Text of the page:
Source: The Medical Futurist - Category: Information Technology Authors: Tags: Health Sensors & Trackers Personalized Medicine Portable Diagnostics activity blood body brain breathing data fitness health data heart health heart rate lifestyle lung measure measurement meditation quantified self s Source Type: blogs
You're reading 8 Nootropics to Stimulate Your Brain This Fall, originally posted on Pick the Brain | Motivation and Self Improvement. If you're enjoying this, please visit our site for more inspirational articles. Nootropics is a term coined by Dr. Corneliu E. Giurgea to describe a class of drugs, supplements, and other synthetic and naturally occurring compounds that improve cognitive function in our brains. They’re often called “smart drugs,” as they can help us think faster and more efficiently. Although used by pretty much everyone, these nootropic supplements are especially popular among youn...
Source: PickTheBrain | Motivation and Self Improvement - Category: Consumer Health News Authors: Tags: featured health and fitness self improvement nootropics pickthebrain Source Type: blogs
Sometimes we just need a bit of support and help to feel and do better again. So today I’d like to share a collection of the best words of encouragement that I've found over the years. 145 supportive, kind and encouraging quotes that will help to: Lift you or a loved one up on a bad day (or a week when life is hard and you need to stay strong). Encourage you to take a leap and chance into something better. Kick-start your personal growth if you're in a rut. Direct your thoughts and emotions into a more positive, motivated and centered headspace once again. Words of Encouragement for a Bad Day (or Week) “What...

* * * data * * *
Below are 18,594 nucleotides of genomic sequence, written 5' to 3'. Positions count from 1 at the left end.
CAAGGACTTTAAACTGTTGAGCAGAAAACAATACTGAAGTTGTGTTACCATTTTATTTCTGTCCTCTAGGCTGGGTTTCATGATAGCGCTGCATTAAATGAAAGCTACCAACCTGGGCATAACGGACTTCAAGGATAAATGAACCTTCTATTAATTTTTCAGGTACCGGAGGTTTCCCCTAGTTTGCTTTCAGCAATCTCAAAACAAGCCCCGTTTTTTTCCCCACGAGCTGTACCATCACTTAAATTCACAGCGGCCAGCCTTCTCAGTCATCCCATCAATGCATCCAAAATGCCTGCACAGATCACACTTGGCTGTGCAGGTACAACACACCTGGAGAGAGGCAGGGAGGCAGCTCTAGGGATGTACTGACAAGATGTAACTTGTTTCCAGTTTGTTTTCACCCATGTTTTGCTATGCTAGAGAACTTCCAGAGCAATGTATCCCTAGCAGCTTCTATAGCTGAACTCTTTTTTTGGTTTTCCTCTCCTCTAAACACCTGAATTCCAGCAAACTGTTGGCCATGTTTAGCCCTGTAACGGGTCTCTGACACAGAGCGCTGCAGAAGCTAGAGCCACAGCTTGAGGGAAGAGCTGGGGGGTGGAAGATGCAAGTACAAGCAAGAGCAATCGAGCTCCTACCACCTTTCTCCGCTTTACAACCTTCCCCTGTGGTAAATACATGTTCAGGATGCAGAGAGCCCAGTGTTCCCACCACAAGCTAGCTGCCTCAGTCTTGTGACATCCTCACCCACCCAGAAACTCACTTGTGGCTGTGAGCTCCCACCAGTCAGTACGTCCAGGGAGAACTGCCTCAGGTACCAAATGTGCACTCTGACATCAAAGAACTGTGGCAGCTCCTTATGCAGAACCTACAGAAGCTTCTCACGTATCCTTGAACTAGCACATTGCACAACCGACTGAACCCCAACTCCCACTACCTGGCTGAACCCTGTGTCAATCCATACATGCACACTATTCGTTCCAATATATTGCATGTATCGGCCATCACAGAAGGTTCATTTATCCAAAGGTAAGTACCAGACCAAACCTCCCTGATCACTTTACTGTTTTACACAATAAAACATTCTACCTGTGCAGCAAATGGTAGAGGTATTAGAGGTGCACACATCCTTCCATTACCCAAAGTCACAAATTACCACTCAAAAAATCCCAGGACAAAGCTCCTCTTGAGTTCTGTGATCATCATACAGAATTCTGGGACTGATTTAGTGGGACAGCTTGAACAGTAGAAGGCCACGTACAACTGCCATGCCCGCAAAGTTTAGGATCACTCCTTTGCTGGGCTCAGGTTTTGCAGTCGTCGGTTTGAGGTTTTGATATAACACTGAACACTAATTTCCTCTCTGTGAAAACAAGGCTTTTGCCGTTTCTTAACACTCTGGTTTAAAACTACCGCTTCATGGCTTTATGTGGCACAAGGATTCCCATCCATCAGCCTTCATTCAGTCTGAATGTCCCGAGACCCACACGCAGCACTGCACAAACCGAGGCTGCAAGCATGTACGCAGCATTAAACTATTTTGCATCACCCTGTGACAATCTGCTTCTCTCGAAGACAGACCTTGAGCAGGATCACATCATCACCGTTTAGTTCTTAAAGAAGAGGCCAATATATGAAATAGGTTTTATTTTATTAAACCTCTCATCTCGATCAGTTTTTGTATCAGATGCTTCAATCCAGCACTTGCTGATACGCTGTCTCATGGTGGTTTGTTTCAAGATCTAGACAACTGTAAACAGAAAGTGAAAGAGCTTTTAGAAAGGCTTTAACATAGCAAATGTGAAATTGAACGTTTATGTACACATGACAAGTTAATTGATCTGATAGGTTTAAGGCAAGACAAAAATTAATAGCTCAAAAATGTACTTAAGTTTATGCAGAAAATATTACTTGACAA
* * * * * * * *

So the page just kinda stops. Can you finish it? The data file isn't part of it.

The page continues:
Source: Practical Happiness and Awesomeness Advice That Works | The Positivity Blog - Category: Consumer Health News Authors: Tags: Personal Development Source Type: blogs
perto F, Gómez Rivas J Abstract INTRODUCTION: Burnout syndrome has increased dramatically in urology within recent years. A healthy lifestyle has been described as a protective factor. However, data on lifestyle is lacking among residents and urologists and remains to be elucidated. We aim to assess lifestyle among urology residents and young urologists across Europe. MATERIALS AND METHODS: Members of the European Society of Residents in Urology (ESRU) designed a 34-item online survey via surveymonkey.com. The survey was designed in accordance with Checklist for Reporting Results of Internet E-Surveys ...
Source: Actas Urologicas Espanolas - Category: Urology & Nephrology Authors: Tags: Actas Urol Esp Source Type: research
So I’m thinking about signing a contract at a place that works 24h shifts. Now admittedly the hourly rate is lower than what I’m being offered in the city, but you usually get a few hours of sleep. Census is 13k with 12 hrs of APP coverage, docs average 1pph over a shift. My question for you guys is what is a reasonable number of 24s to do in a month without getting burned out? My urban offer is for 10x12s and this rural gig averages 6x24s. Since the hourly rate is a bit lower I was... 24 hr shifts